Distribution of spending

In 2014, the field of research was not very diverse. It was roughly evenly split into work at FHI on macrostrategy, with limited technical work, and at MIRI following a relatively focused technical research agenda which placed little emphasis on deep learning.

Since then, the field has diversified significantly.

The academic technical research field is very diverse, though most of the funding comes via FLI. MIRI remains the only non-profit doing technical research and continues to be the largest research group with 7 research fellows at the end of 2016 and a budget of $1.75m. Google DeepMind probably has the second largest technical safety research group with between 3 and 4 full-time-equivalent (FTE) researchers at the end of 2016 (most of whom joined at the end of the year), though OpenAI and GoogleBrain probably have 0.5-1.5 FTEs.[5]

FHI and SAIRC remains the only large-scale AI strategy center. The Global Catastrophic Risk Institute is the main long-standing strategy center working on AI, but is much smaller. Some much smaller groups (FLI Grantees and the Global Politics of AI team at Yale) are starting to form, but are mostly low-/no- salary for the time being.

A range of functions are now being filled which did not exist in the AI Safety community before. These include outreach, ethics research, and rationality training (although this last has been available through CFAR for the AI Safety community for some time). Although explicitly outreach focused projects remain small, organisations like FHI and MIRI do significant outreach work (arguably, Nick Bostrom’s Superintelligence falls into this category, for example).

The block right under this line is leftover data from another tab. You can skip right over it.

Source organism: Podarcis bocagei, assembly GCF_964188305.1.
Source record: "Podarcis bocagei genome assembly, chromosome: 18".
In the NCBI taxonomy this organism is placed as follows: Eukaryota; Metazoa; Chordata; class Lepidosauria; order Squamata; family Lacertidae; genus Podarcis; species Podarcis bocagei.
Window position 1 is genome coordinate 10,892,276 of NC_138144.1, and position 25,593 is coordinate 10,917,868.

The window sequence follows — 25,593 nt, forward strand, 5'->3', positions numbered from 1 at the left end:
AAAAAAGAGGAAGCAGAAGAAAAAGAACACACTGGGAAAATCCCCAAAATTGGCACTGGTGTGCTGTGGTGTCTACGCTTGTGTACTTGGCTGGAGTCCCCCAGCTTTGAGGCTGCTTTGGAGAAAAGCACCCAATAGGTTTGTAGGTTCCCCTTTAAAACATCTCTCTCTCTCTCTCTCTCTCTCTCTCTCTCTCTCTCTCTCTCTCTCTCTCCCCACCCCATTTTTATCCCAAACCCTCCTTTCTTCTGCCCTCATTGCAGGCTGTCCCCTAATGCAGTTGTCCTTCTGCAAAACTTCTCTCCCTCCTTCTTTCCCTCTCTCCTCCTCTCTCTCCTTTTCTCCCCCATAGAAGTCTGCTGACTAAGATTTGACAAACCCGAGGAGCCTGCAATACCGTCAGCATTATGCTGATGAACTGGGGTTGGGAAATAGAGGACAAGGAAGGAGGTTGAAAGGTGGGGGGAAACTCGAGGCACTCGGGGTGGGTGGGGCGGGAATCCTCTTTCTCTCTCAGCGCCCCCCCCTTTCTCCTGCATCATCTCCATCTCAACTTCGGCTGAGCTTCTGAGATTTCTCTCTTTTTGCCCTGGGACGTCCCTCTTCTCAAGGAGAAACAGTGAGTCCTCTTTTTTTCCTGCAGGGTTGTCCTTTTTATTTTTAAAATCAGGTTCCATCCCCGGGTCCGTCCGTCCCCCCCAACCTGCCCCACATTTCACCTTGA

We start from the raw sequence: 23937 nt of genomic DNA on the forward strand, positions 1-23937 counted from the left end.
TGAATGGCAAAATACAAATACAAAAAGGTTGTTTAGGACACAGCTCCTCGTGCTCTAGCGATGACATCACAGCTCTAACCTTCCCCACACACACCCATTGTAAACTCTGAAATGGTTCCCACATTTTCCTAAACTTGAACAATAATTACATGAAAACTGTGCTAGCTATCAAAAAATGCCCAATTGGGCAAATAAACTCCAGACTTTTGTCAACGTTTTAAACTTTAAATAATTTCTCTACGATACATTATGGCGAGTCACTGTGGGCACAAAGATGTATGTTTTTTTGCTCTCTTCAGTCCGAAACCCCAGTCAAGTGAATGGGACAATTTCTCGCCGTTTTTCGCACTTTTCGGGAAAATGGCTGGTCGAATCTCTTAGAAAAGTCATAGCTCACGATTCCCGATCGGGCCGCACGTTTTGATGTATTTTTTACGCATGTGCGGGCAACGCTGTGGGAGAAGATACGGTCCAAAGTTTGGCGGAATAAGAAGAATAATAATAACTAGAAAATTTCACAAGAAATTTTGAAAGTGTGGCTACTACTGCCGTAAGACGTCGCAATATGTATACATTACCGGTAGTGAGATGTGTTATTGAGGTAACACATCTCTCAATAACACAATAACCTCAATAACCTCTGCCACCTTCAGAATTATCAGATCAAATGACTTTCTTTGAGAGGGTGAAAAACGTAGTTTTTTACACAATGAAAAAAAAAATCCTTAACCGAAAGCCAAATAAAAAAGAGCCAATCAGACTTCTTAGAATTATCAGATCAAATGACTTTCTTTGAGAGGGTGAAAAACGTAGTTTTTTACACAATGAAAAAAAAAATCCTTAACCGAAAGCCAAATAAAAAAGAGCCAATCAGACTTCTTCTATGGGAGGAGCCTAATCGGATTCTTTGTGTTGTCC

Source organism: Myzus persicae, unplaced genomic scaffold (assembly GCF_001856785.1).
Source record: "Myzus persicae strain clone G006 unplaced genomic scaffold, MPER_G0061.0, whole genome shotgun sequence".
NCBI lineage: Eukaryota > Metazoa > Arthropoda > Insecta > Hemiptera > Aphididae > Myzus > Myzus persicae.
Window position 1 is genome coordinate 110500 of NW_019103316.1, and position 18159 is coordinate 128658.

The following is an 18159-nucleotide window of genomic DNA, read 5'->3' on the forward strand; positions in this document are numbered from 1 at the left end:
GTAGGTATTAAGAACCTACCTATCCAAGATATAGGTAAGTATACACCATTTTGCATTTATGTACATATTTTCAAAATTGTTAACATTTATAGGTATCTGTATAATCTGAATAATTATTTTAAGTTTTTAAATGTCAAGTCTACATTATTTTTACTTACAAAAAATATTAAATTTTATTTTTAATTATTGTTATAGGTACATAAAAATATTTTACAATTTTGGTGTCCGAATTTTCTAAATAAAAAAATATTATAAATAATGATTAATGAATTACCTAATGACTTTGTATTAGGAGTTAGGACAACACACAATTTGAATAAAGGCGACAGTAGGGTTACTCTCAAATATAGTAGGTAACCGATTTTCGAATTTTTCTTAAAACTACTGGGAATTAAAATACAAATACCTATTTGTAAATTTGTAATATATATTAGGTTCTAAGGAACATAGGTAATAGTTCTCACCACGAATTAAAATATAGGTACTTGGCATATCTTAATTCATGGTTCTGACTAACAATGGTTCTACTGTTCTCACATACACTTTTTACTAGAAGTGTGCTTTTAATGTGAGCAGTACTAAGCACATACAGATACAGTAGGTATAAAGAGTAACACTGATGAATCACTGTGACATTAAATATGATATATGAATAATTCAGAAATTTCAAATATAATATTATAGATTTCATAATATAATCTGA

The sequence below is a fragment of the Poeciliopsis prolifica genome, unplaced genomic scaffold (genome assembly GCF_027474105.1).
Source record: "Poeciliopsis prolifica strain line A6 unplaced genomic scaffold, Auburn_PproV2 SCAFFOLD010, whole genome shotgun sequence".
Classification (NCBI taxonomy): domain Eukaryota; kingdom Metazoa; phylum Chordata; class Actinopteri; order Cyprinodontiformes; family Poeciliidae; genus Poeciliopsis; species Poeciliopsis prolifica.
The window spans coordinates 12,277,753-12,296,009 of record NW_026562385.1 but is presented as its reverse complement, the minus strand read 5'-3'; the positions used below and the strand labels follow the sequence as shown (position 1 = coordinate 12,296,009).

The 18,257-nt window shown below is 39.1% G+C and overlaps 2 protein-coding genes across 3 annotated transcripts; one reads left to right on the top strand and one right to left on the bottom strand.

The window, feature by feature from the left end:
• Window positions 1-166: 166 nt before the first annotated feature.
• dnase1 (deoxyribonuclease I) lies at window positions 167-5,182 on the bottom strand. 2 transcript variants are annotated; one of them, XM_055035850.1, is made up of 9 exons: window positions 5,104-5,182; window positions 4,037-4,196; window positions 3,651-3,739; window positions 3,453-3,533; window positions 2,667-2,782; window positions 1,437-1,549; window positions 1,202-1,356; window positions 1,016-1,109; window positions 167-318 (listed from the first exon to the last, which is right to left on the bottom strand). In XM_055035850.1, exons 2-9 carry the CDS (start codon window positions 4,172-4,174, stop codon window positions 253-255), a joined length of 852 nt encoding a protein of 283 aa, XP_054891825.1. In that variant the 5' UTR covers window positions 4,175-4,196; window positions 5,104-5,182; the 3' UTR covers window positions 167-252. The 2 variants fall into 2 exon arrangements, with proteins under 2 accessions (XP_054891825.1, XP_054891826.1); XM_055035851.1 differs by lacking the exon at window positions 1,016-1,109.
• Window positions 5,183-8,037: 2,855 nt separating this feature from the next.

2017 (forecast) - total = $10.5m

2016 - total = $6.56m

2015 - total = $3.28m

2014 - total = $1.75m

Possible implications and tentative suggestions

These are my tentative views having gotten an overview of spending and some short conversations on the topic. I could imagine updating significantly with relatively small amounts of new information.

Technical safety research

Strategy, outreach, and policy

Caveats and assumptions

[Updated 07/02/2017 after comments from Owen Cotton-Barratt]


  1. Although grants were awarded in 2015, there is a lag between grants being awarded and work taking place. This is a significant assumption discussed in the caveats.

  2. Although note that most of the new hires at DeepMind arrived right at the end of the year.

  3. Although it is also conceivable that a researcher at DeepMind may be ten times more valuable than that same researcher elsewhere.